A first-time home-buyer who’s not sure where to start? Here’s 5 simple tips for you to get started from us here at SPEEDHOME.
1. NO debts! Make sure you’re debt-free
Everyone knows that houses are expensive. A house in Malaysia averages about RM416,993 according to The Star Property compared to last year’s RM404,643. This is an increase of RM12,350.
According to the Edge Markets in 2018, half of Malaysian jobholders earn less than RM2000 despite the income growth since 2010.
Using the example of RM2,000 per month, in case of the housing prices and wages remaining the same, it would take 17 years to save up for an average house.
Don’t simply take loans for nothing. Ask yourself if you really need a loan or whatever you need to pay with the loan. You don’t want more debts to keep delaying in you getting your house.
2. Make sure it’s within your budget
Even more so if you have a family or pet.
Pets themselves are usually high-maintenance as is, and if you and your family intend to move in, you’ll also need to take into account living and daily expenses.
But then again, if you’re too cautious, the price suggested by you might not be competitive to secure you the house. If you’re a first-time home buyer, it might be intimidating and you might not be sure how much you should offer.
Consult a real estate expert or agent. Research the market prices of the homes in the neighbourhood you’re looking at. Knowledge is great and will help you make a much better-informed decision.
3. Build an Emergency Fund
Some Malaysians can’t even withdraw RM1,000 in case of an emergency according to the Malaysian Reserve in 2017.
And it’s not because they don’t want to, it’s that they can’t.
The lack of sufficient funds (low income, high cost of living) and financial education have detrimentally impacted Malaysians. Some Malaysians tend to live above their means, prioritizing symbols of luxury (e.g: the latest iPhones or laptops) over basic expenses like groceries, bills and rental. A few might even incessantly indulge in extravagant holidays when they should set aside some funds for the future.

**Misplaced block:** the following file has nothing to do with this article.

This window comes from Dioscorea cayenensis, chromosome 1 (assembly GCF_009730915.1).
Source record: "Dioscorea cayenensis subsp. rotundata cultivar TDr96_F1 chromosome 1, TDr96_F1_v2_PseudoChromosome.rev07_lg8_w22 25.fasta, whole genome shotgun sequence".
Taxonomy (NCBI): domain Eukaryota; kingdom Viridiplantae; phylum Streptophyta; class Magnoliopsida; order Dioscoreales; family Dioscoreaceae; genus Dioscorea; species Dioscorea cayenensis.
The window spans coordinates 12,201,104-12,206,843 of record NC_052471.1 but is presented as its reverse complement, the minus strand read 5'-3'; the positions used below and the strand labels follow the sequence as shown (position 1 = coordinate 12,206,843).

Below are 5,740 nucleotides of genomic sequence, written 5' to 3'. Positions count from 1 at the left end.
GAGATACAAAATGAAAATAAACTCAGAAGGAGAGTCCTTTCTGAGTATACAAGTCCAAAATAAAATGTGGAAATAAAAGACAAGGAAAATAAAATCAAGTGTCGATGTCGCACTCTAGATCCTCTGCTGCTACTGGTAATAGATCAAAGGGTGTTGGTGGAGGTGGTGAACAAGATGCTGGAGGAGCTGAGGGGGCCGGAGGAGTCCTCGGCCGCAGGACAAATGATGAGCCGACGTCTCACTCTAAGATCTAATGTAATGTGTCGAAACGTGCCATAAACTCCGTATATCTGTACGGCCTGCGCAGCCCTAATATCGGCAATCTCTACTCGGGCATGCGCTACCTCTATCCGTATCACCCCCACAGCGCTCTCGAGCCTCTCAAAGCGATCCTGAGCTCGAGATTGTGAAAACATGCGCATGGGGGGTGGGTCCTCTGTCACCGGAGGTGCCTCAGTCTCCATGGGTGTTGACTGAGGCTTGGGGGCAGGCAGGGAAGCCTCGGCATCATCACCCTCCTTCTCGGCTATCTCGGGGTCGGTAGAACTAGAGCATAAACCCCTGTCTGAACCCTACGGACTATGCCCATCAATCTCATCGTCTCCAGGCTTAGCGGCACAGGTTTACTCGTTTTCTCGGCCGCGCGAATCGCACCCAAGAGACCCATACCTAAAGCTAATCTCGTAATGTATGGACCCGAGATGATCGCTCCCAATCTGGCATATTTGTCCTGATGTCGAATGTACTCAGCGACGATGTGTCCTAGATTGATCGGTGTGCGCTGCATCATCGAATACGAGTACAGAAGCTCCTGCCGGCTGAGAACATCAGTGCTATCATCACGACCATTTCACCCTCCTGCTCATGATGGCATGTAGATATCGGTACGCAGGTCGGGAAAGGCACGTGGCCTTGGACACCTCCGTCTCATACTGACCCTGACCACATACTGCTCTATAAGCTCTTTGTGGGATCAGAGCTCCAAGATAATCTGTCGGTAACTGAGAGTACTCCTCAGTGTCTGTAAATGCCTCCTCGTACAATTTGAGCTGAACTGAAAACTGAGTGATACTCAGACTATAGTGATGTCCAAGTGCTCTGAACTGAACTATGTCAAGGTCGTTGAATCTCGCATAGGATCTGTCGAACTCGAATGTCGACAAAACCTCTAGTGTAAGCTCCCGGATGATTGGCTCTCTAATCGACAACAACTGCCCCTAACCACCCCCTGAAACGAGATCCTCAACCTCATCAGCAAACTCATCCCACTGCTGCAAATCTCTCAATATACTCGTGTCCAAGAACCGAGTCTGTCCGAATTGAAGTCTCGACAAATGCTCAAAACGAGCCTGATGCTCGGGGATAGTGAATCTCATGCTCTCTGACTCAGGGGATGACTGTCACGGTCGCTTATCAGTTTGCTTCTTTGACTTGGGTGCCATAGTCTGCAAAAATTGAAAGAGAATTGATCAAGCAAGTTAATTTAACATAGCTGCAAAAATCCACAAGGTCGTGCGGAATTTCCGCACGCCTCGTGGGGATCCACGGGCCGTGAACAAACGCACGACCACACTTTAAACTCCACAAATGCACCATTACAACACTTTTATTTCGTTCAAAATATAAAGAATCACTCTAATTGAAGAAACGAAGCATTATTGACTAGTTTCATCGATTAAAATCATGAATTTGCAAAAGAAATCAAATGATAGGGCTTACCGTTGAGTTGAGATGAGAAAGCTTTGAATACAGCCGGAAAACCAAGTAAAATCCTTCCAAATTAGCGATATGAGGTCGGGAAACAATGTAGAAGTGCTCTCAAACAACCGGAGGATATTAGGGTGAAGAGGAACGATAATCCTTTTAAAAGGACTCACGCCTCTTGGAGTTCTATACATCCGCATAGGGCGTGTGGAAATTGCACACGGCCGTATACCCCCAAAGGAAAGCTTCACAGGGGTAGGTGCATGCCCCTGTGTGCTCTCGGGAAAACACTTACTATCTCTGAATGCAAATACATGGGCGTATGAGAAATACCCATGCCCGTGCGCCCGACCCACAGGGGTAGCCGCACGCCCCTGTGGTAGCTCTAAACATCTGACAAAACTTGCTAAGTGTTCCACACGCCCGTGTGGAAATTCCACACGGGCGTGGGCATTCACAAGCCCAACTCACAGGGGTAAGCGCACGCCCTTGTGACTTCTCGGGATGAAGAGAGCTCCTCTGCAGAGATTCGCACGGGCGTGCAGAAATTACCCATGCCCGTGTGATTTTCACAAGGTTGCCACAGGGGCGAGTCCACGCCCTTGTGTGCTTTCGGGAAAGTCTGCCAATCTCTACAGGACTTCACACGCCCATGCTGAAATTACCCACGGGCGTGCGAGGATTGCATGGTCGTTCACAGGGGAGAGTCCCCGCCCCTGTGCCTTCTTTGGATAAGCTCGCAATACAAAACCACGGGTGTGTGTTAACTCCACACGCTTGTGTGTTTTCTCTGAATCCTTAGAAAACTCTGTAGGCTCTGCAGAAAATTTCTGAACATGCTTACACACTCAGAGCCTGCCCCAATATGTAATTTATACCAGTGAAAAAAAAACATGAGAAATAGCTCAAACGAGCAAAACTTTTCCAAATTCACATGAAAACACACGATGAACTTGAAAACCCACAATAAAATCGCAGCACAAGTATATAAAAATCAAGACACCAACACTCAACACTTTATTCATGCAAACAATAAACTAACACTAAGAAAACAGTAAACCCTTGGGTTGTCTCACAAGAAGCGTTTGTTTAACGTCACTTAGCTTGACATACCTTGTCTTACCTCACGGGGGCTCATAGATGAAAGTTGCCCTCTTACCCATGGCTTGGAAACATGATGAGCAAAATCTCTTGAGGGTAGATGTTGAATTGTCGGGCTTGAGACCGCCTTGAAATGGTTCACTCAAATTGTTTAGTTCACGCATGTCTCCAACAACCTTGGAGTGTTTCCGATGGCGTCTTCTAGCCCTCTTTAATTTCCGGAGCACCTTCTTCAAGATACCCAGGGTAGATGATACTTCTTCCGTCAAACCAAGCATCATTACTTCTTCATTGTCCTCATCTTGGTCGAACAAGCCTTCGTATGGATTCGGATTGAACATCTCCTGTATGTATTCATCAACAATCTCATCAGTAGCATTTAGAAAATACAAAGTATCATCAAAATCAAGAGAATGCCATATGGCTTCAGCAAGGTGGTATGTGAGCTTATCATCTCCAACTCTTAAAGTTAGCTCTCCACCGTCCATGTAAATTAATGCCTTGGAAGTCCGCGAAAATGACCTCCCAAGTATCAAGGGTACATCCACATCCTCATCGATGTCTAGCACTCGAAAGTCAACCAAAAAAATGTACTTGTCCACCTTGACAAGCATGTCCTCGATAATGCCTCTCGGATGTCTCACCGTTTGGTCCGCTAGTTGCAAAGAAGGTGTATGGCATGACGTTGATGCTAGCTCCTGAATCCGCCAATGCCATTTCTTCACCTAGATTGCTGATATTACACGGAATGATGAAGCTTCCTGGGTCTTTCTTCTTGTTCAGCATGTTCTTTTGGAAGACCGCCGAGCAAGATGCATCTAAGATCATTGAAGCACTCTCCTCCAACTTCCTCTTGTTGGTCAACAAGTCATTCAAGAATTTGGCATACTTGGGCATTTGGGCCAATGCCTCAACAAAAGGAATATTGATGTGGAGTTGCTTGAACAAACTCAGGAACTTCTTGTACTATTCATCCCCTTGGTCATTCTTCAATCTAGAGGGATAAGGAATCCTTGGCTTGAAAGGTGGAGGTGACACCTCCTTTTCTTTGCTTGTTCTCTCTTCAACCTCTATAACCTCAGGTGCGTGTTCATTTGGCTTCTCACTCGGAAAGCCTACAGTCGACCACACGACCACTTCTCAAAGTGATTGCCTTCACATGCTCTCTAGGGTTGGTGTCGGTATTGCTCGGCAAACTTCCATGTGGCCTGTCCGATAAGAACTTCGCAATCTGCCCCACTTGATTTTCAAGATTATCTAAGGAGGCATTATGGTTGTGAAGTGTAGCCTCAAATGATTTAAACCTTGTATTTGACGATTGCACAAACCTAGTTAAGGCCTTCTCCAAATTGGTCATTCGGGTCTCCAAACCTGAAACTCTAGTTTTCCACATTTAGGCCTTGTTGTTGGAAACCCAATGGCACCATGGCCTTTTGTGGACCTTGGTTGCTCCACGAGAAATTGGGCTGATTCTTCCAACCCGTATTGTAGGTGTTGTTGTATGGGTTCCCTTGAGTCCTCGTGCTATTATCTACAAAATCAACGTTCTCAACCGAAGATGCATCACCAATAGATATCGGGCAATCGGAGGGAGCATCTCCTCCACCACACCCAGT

Living in the present is well and good, but to sustain a lifestyle in the city – water, electricity, phone bills, food and beverages and more is another.
It’s better to start setting aside some money for emergency funds, maybe 10% of the income or 5% so long as one starts saving. A house is expensive, and in case of any urgent fixes or maintenance, it’s going to cost a lot of money.
4. Determine how much you can afford
Do not get emotionally attached at first sight!
The house might be pretty, with a picket white fence, stunning design and polished double doors. But whether you can afford and maintain it is another thing!
Don’t be bought by just its appearance. Do a household inspection or get a third-party to accompany you while you do so. Maybe there’s a pest infestation beneath the surface, or broken floorboards. It’s understandable that you want it cause it suits all your criteria, but make sure it’s maintainable with your funds and doesn’t have any unexpected surprises.
Basically, it’s far better to be safe than sorry. Don’t risk it!
5. Research Neighborhoods for Best Fit
Does it have public transport nearby? Does it suit your budget?
Many who decide to switch neighbourhoods often don’t do enough research which lands them into unexpected situations. Maybe the neighbourhood is more upscale than expected, and the houses there are far more expensive than the other neighbourhood which is 20-30 minutes away.
Don’t pick a neighbourhood just because you want a desirable and trendy address, but make sure it’ll accommodate your lifestyle.
If you’d like to rent a house first instead of buying, feel free to rent Zero Deposit with us.